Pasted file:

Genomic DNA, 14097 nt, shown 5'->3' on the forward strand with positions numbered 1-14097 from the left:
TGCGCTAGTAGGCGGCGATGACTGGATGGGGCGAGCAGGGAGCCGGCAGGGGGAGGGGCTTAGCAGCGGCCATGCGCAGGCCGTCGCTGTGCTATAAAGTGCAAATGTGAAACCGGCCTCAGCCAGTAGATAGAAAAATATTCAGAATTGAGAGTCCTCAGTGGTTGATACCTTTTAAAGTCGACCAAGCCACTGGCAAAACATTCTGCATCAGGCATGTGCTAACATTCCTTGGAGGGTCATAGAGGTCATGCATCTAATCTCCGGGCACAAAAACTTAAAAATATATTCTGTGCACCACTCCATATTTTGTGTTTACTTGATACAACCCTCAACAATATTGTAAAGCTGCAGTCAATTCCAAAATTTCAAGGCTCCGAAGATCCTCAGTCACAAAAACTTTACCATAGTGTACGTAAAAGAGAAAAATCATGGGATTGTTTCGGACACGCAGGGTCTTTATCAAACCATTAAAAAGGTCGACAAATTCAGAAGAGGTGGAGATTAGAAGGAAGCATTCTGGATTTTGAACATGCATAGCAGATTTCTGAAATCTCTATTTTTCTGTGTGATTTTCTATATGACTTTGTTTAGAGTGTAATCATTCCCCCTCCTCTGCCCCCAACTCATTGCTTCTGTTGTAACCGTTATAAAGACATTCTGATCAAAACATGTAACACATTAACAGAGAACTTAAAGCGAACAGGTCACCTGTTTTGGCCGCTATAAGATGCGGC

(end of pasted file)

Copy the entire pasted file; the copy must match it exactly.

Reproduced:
Genomic DNA, 14097 nt, shown 5'->3' on the forward strand with positions numbered 1-14097 from the left:
TGCGCTAGTAGGCGGCGATGACTGGATGGGGCGAGCAGGGAGCCGGCAGGGGGAGGGGCTTAGCAGCGGCCATGCGCAGGCCGTCGCTGTGCTATAAAGTGCAAATGTGAAACCGGCCTCAGCCAGTAGATAGAAAAATATTCAGAATTGAGAGTCCTCAGTGGTTGATACCTTTTAAAGTCGACCAAGCCACTGGCAAAACATTCTGCATCAGGCATGTGCTAACATTCCTTGGAGGGTCATAGAGGTCATGCATCTAATCTCCGGGCACAAAAACTTAAAAATATATTCTGTGCACCACTCCATATTTTGTGTTTACTTGATACAACCCTCAACAATATTGTAAAGCTGCAGTCAATTCCAAAATTTCAAGGCTCCGAAGATCCTCAGTCACAAAAACTTTACCATAGTGTACGTAAAAGAGAAAAATCATGGGATTGTTTCGGACACGCAGGGTCTTTATCAAACCATTAAAAAGGTCGACAAATTCAGAAGAGGTGGAGATTAGAAGGAAGCATTCTGGATTTTGAACATGCATAGCAGATTTCTGAAATCTCTATTTTTCTGTGTGATTTTCTATATGACTTTGTTTAGAGTGTAATCATTCCCCCTCCTCTGCCCCCAACTCATTGCTTCTGTTGTAACCGTTATAAAGACATTCTGATCAAAACATGTAACACATTAACAGAGAACTTAAAGCGAACAGGTCACCTGTTTTGGCCGCTATAAGATGCGGC